|Publication number||US3078396 A|
|Publication date||Feb 19, 1963|
|Filing date||Apr 30, 1959|
|Priority date||Apr 30, 1959|
|Publication number||US 3078396 A, US 3078396A, US-A-3078396, US3078396 A, US3078396A|
|Inventors||Engeisted John N|
|Original Assignee||Walker O S Co Inc|
|Export Citation||BiBTeX, EndNote, RefMan|
|Patent Citations (6), Referenced by (21), Classifications (5)|
|External Links: USPTO, USPTO Assignment, Espacenet|
Feb. 19, 1963 J. N. ENGELSTED DEMAGNETIZING APPARATUS Filed April 30. 1959 FIG. I
I III] I 2 Sheets-Sheet l 4 '2. 1 r RECTIFIER CONTROL 2 J UNIT UNIT E I02 FIG. 3 T T 30 28 fig J 4 A L T n llllllllllllllllll" ATTORNEYS Feb. 19, 1963 J. N. ENGELSTED DEMAGNETIZING APPARATUS Filed April 50, 1959 2 Sheets-Sheet 2 i 1 '32 i s E f- CONTROL FIG 4 2/38 q- AND AC T g RECTIFIER i- 52,, /46 L E CONTROL FIG. 5 E AND AC RECTiFIER 1 (WORK 001:.)
JOHN N. ENGELSTED ATTORNEYS United States Patent Ofitice 3,078,396 Patented Feb. 19, 1963 3,078,396 DEMAGNETIZING APPARATUS John N. Engeisted, Petersham, Mass., assignor to 0. S.
Walker Company, HUG, Worcester, Mass, a corporation of Massachusetts Filed Apr. 30, 1959, Ser. No. 810,118 3 Claims. (eJl. 317-1575) The present invention relates to demagnetizing apparains and is concerned more particularly with apparatus by which a succession of work pieces may rapidly and effectively be demagnetized so as substantially to eliminate all traces of residual magnetism.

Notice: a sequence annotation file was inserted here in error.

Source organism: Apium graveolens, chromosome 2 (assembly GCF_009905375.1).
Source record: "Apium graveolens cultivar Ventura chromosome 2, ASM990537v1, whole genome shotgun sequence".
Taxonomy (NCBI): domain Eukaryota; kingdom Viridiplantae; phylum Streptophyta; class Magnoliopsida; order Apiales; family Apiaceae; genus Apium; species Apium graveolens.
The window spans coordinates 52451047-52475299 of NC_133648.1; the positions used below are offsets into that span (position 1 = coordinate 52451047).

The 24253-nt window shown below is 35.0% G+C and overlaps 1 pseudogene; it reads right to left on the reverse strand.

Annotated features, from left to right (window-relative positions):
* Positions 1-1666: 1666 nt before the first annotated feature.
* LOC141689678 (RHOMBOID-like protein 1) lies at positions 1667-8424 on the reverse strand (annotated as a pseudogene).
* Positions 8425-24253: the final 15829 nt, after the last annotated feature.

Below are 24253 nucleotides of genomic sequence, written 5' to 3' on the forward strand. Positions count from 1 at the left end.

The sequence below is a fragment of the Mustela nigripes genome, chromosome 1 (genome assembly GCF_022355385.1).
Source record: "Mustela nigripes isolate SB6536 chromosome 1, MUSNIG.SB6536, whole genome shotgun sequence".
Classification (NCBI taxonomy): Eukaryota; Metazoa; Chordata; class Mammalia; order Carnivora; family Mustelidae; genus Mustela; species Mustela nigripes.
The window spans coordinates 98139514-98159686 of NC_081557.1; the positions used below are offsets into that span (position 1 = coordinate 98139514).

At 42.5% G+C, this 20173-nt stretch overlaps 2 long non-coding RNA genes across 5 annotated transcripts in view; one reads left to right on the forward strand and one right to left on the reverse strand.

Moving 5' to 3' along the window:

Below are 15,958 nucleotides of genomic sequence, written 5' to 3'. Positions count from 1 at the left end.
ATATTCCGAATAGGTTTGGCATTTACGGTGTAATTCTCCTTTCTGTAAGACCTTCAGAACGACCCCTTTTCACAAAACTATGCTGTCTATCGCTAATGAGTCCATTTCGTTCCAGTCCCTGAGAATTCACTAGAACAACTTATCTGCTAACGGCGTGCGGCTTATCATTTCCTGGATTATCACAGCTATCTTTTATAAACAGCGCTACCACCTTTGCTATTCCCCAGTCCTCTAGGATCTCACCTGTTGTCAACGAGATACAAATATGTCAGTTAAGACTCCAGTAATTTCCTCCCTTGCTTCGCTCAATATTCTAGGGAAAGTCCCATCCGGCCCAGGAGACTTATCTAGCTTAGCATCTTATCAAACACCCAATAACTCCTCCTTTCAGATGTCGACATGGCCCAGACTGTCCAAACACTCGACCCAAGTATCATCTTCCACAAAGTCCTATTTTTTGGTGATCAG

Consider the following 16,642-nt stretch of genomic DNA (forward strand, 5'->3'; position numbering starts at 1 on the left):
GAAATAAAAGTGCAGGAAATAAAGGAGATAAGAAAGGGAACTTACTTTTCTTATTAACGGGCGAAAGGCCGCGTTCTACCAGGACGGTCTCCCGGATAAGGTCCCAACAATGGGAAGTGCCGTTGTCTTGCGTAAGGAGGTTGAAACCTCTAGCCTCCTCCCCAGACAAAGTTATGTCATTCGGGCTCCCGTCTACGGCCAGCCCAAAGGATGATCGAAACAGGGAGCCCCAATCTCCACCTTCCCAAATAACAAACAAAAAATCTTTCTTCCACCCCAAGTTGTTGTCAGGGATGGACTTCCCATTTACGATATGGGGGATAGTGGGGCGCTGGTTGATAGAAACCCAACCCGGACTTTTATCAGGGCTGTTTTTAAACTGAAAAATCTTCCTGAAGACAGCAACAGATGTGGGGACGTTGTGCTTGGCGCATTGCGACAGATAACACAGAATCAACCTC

In the manufacture of such articles as ball bearings, aircraft parts and components for guidance and navigational equipment, it is essential to reduce the residual magnetism to values substantially below what was formerly considered suificient. Even slight traces of magnetism can disturb the operation of sensitive devices, while the necessity for maintaining absolute cleanliness of the moving parts of precision apparatus requires that there be no residual magnetism to attract ferrous particles and dust.
Almost without exception articles made of ferrous materials are found to have considerable residual magnetism upon completion. While basically all that is needed to demagnetize such articles is to subject the work piece to a strong magnetic field and then, while repeatedly reversing the direction of the field, gradually reduce the flux in the work to zero either by slowly withdrawing the work from the region of the intense field or by gradually decreasing the current in the flux-generating coil, in practice the problem is relatively complex, particularly where a multiplicity of work pieces are to be demagnetized on a production basis.
in the first place, whatever the mode of bringing about the reduction in fiux in the work, it is essential that sufficient time be allowed for the gradual decay of the flux with each reversal of the field, starting from an initial high value. in general, it is preferable to accomplish the flux reduction by control of the current in the demagnetizing coil. This avoids the necessity for providing mechanism by which the work can be bodily removed from the demagnetizing coil, as would be required if the coil remained continuously energized.